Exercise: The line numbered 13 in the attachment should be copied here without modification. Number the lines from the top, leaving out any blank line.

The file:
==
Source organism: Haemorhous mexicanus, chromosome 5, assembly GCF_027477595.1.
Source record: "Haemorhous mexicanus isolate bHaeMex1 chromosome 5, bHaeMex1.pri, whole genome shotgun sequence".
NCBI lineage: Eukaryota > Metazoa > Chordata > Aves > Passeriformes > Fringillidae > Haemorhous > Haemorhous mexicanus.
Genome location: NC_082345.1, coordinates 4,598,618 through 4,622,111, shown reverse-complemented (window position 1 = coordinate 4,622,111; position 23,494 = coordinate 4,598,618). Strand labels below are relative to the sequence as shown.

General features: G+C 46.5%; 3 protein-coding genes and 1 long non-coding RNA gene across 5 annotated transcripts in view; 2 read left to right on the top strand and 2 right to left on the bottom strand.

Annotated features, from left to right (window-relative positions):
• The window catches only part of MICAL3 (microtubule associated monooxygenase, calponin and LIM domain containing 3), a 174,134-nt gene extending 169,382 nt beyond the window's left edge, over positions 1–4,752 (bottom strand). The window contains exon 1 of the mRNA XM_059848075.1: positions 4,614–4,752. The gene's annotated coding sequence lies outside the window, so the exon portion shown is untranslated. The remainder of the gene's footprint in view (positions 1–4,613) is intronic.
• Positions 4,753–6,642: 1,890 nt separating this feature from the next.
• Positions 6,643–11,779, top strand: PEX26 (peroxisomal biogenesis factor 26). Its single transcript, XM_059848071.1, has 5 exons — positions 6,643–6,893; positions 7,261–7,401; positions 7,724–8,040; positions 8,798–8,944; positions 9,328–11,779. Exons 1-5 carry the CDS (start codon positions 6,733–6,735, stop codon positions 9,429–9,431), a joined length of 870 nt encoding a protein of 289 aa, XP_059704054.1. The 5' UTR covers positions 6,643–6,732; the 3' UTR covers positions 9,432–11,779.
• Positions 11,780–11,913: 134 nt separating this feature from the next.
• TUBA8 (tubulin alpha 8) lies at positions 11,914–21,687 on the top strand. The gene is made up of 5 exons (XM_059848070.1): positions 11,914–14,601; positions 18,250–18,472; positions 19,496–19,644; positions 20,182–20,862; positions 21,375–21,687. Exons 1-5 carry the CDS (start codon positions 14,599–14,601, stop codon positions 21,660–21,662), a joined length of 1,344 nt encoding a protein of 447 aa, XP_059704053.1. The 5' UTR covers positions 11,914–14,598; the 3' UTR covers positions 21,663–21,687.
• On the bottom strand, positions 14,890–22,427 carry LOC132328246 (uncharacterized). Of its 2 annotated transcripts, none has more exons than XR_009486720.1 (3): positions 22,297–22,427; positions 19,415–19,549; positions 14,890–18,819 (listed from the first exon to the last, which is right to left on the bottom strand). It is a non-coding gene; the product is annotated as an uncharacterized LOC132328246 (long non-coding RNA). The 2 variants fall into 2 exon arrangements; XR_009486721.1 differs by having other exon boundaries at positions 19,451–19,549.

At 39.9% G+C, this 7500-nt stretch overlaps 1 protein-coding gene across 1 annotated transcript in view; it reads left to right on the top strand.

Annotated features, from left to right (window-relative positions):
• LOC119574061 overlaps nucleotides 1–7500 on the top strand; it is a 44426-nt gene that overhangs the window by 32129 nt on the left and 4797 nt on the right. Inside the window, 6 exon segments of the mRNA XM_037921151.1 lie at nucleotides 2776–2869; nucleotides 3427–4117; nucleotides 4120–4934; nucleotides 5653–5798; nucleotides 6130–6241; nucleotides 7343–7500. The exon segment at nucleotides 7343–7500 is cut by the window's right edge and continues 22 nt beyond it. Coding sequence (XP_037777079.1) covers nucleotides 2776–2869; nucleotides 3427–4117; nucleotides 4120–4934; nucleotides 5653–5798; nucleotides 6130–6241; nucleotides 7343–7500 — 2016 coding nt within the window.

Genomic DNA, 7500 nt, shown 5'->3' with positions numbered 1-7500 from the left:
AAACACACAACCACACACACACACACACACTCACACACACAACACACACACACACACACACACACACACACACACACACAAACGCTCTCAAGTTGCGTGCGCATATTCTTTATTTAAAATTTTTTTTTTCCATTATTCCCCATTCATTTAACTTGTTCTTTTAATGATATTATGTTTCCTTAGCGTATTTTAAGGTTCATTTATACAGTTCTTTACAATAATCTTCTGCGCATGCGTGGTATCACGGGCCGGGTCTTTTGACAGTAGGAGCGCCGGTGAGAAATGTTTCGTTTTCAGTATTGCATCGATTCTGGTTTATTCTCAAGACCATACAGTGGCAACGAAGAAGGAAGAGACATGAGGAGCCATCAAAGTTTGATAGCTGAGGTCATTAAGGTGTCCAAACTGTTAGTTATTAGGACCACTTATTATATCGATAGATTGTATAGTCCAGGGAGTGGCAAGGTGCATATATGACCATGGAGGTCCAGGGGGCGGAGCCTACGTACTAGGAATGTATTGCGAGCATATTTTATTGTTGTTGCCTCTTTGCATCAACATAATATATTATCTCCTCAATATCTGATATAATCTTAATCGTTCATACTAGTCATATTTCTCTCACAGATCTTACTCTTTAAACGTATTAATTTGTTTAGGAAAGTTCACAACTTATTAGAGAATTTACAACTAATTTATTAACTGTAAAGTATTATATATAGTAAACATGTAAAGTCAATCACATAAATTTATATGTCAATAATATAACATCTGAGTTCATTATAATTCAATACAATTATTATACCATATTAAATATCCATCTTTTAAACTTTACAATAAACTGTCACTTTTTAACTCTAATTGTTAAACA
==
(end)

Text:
At 39.9% G+C, this 7500-nt stretch overlaps 1 protein-coding gene across 1 annotated transcript in view; it reads left to right on the top strand.